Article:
Several studies have evaluated the occurrence of depression in women with breast cancer, but few studies have correlated depression with the type of surgical proce-dure.15,28,29,32,33 Although breast-conserving surgery is considered a standard approach for women with early-stage breast cancer, the aesthetic outcome of the treatment may be unsatisfactory.8,9,23 Breast asymmetry commonly occurs and may become a constant reminder of the disease and treatment, preventing the psychosocial adjustment of the patient.8

Better aesthetic results can be obtained with plastic surgery. A recent prospective study demonstrated the positive impact of immediate breast reconstruction on the quality of life and self-esteem of patients who underwent conservative surgery for breast cancer.34 On the other hand, other studies have shown that patients who underwent mastectomy or conservative surgery had similar levels of depression.15,28,29,32,33 Several aspects associated with the type of surgery and quality of life of patients with breast cancer are still controversial and unknown, and depression is one of them. This can be explained by the fact that quality of life is not affected only by the type of treatment, but also by other factors, such as the diagnosis of cancer itself, and fear of recurrence.35,36

In this study, occurrence of cancer and the type of surgical procedure had no impact on the levels of depression experienced by the women who participated in the study. The homogeneity of the sample with respect to age and educational level may have influenced the results.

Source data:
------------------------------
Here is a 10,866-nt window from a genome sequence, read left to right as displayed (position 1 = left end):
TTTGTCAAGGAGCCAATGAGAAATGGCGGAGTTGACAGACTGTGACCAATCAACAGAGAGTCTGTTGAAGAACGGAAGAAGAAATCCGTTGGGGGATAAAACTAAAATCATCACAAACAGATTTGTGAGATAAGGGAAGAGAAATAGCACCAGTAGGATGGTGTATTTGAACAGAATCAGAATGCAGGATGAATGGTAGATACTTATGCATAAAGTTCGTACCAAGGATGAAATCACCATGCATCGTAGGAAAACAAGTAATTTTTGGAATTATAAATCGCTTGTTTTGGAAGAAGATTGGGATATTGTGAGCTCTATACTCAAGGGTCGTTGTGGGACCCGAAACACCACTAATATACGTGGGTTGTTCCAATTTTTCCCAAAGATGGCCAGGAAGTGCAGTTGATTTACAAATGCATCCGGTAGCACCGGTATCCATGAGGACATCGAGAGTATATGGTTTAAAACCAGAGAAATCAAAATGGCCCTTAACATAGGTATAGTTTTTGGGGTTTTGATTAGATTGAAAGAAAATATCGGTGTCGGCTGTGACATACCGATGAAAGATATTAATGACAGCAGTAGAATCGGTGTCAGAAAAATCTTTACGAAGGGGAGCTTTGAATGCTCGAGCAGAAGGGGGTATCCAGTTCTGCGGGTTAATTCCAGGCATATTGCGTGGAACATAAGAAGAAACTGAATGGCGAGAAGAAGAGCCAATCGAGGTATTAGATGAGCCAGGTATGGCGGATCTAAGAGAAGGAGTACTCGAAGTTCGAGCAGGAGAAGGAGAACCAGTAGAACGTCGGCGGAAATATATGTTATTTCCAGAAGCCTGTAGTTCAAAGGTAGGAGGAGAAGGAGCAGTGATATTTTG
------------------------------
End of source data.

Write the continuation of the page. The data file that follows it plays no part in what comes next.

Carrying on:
The presence of depression symptoms in menopausal women has been reported in the literature.37,38 The median age of the patients who participated in this study corresponds to the age of the menopause in women. However, a smaller number of patients had undergone the menopause in the control group than in the other groups. This difference may be due to the fact that most patients in the breast cancer groups had undergone hormone therapy and, therefore, had the menopause induced. It is known that the menopause is a period in the life of women characterized by physical and emotional changes; therefore, this is another factor that might also have influenced the results of this study.39

Although our results indicate that breast-conserving surgery with or without breast reconstruction has no influence on the levels of depression of patients, future prospective randomized studies with larger sample populations are needed to evaluate the actual role of the type of surgery on the levels of depression in patients undergoing conservative treatment for breast cancer.



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Received for publication on September 1st, 2010
First review completed on September 16, 2010
Accepted for publication on September 20, 2010